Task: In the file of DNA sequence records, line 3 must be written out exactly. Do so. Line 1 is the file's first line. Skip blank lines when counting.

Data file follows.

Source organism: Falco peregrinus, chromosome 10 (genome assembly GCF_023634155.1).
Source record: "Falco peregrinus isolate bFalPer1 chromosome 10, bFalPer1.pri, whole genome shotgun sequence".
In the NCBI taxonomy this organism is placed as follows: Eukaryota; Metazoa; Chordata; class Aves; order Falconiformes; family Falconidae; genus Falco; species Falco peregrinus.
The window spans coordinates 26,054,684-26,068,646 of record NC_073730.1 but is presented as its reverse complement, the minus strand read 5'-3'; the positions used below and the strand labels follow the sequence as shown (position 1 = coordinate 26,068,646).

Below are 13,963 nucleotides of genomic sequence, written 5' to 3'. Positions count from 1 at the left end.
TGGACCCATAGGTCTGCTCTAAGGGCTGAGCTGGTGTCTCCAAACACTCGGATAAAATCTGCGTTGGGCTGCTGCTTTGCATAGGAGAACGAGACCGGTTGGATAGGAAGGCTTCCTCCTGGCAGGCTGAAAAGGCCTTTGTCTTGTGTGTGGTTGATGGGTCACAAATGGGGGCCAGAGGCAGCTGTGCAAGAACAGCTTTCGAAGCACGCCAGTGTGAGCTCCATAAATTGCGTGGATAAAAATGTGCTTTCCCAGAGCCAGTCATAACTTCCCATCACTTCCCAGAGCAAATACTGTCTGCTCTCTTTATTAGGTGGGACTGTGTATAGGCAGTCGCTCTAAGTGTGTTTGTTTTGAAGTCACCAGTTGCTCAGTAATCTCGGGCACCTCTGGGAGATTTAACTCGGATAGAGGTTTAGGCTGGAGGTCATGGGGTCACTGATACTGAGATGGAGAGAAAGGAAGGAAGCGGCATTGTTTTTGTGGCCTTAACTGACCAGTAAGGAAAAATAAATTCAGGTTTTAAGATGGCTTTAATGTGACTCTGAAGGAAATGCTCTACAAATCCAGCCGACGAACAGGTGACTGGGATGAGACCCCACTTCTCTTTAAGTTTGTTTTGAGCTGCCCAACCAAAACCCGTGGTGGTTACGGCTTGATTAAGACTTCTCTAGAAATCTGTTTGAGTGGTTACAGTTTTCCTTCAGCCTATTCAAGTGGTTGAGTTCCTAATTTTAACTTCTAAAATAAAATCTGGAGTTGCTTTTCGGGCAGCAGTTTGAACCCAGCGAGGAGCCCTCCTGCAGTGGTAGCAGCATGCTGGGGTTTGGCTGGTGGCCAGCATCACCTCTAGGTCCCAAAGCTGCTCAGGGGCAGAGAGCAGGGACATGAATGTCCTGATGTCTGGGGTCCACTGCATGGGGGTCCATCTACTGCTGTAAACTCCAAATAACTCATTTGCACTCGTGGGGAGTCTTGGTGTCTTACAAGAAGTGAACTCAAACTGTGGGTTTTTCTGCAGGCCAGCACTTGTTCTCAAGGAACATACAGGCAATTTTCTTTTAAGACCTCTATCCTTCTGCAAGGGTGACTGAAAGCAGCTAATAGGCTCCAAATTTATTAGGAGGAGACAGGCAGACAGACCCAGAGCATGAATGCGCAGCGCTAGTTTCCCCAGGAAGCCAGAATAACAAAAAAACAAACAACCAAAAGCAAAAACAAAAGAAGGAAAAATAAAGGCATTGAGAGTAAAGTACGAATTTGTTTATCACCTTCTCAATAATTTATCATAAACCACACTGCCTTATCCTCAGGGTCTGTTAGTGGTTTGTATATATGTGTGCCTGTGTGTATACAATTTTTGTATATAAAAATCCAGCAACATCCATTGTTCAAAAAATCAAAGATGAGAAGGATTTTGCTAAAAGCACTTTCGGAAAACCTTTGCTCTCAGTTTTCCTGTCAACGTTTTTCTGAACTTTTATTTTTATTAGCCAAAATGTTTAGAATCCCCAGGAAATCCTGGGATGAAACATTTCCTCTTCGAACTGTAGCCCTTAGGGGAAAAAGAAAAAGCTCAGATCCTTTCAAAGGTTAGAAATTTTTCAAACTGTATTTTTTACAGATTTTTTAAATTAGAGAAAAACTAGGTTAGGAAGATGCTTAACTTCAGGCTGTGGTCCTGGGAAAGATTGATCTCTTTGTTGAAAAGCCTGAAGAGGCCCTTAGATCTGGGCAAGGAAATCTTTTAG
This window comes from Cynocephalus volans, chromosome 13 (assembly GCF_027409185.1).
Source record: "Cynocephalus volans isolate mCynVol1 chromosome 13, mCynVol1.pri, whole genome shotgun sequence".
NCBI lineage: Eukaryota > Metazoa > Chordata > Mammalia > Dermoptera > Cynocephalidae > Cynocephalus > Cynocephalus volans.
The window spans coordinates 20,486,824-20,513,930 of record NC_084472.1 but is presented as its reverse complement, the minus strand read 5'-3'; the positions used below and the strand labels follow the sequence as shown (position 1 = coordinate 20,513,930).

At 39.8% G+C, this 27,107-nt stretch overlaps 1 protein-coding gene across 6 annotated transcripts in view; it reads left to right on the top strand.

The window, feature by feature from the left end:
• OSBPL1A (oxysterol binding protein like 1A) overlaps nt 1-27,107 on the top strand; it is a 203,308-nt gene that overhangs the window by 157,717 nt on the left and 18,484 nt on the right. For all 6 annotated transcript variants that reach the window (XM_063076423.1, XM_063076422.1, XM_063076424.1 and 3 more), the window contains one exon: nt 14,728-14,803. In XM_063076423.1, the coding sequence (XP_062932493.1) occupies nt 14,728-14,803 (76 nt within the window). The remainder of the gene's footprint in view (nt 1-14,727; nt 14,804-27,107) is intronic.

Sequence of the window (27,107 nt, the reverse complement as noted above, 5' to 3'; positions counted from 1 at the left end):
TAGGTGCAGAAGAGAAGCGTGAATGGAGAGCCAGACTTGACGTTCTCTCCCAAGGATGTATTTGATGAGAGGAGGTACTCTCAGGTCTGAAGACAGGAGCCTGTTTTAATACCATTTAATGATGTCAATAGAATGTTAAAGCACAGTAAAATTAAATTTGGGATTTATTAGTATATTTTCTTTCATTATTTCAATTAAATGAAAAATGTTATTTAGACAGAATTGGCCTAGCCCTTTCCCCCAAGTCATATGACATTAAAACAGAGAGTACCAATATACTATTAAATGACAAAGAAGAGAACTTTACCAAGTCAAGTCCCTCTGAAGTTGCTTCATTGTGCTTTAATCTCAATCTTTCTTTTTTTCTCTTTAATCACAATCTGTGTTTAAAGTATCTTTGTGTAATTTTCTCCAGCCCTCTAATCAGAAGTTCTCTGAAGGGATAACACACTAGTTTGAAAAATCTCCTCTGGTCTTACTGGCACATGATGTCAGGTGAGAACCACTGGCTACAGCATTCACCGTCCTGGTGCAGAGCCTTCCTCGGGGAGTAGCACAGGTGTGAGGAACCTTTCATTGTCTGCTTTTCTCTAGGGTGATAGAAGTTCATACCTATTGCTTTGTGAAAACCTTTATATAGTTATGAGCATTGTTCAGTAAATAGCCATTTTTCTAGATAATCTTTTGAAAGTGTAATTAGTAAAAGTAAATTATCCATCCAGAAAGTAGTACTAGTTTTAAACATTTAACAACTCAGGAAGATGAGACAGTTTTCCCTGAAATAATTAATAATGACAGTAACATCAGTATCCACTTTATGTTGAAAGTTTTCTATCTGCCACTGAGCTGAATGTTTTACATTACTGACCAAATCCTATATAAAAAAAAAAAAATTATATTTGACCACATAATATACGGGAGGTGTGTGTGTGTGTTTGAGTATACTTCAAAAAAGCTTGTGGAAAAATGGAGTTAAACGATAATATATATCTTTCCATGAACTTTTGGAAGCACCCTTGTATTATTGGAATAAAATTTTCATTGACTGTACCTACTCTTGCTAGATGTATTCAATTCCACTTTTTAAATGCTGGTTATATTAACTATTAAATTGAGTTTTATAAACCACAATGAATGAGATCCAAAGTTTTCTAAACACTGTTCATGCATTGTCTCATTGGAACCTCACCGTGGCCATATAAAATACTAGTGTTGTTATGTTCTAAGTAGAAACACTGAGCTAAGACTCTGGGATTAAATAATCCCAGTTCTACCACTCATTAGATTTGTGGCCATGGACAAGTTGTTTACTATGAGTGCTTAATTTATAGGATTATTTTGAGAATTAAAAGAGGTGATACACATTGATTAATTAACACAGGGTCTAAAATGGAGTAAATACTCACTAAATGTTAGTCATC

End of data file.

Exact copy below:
In the NCBI taxonomy this organism is placed as follows: Eukaryota; Metazoa; Chordata; class Aves; order Falconiformes; family Falconidae; genus Falco; species Falco peregrinus.